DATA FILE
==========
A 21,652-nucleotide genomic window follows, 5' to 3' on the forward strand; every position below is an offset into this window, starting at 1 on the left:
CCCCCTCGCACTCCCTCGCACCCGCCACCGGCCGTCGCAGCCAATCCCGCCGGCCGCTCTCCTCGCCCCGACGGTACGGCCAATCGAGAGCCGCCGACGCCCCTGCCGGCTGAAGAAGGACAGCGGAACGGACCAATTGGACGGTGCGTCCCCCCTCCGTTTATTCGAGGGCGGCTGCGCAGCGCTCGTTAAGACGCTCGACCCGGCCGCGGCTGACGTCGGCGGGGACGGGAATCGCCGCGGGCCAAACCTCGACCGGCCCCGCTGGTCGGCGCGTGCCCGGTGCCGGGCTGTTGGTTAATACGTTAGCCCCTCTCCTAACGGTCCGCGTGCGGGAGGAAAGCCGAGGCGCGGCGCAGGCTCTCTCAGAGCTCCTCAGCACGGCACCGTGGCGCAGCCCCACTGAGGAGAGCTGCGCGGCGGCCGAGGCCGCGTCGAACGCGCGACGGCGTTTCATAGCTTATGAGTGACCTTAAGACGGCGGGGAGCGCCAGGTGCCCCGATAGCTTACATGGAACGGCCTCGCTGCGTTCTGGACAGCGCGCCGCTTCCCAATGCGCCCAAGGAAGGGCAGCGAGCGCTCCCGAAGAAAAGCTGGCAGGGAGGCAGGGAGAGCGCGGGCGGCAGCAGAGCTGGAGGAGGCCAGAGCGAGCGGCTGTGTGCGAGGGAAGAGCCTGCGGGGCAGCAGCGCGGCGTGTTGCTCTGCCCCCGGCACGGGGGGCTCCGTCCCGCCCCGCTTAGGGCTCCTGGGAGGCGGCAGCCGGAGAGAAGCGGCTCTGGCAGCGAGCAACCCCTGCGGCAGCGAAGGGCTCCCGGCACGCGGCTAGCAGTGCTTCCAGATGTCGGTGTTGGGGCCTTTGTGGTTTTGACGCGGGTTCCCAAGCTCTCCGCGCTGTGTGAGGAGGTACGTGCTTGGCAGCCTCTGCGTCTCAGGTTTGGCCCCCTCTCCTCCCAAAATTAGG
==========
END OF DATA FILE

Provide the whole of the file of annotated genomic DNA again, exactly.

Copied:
A 21,652-nucleotide genomic window follows, 5' to 3' on the forward strand; every position below is an offset into this window, starting at 1 on the left:
CCCCCTCGCACTCCCTCGCACCCGCCACCGGCCGTCGCAGCCAATCCCGCCGGCCGCTCTCCTCGCCCCGACGGTACGGCCAATCGAGAGCCGCCGACGCCCCTGCCGGCTGAAGAAGGACAGCGGAACGGACCAATTGGACGGTGCGTCCCCCCTCCGTTTATTCGAGGGCGGCTGCGCAGCGCTCGTTAAGACGCTCGACCCGGCCGCGGCTGACGTCGGCGGGGACGGGAATCGCCGCGGGCCAAACCTCGACCGGCCCCGCTGGTCGGCGCGTGCCCGGTGCCGGGCTGTTGGTTAATACGTTAGCCCCTCTCCTAACGGTCCGCGTGCGGGAGGAAAGCCGAGGCGCGGCGCAGGCTCTCTCAGAGCTCCTCAGCACGGCACCGTGGCGCAGCCCCACTGAGGAGAGCTGCGCGGCGGCCGAGGCCGCGTCGAACGCGCGACGGCGTTTCATAGCTTATGAGTGACCTTAAGACGGCGGGGAGCGCCAGGTGCCCCGATAGCTTACATGGAACGGCCTCGCTGCGTTCTGGACAGCGCGCCGCTTCCCAATGCGCCCAAGGAAGGGCAGCGAGCGCTCCCGAAGAAAAGCTGGCAGGGAGGCAGGGAGAGCGCGGGCGGCAGCAGAGCTGGAGGAGGCCAGAGCGAGCGGCTGTGTGCGAGGGAAGAGCCTGCGGGGCAGCAGCGCGGCGTGTTGCTCTGCCCCCGGCACGGGGGGCTCCGTCCCGCCCCGCTTAGGGCTCCTGGGAGGCGGCAGCCGGAGAGAAGCGGCTCTGGCAGCGAGCAACCCCTGCGGCAGCGAAGGGCTCCCGGCACGCGGCTAGCAGTGCTTCCAGATGTCGGTGTTGGGGCCTTTGTGGTTTTGACGCGGGTTCCCAAGCTCTCCGCGCTGTGTGAGGAGGTACGTGCTTGGCAGCCTCTGCGTCTCAGGTTTGGCCCCCTCTCCTCCCAAAATTAGG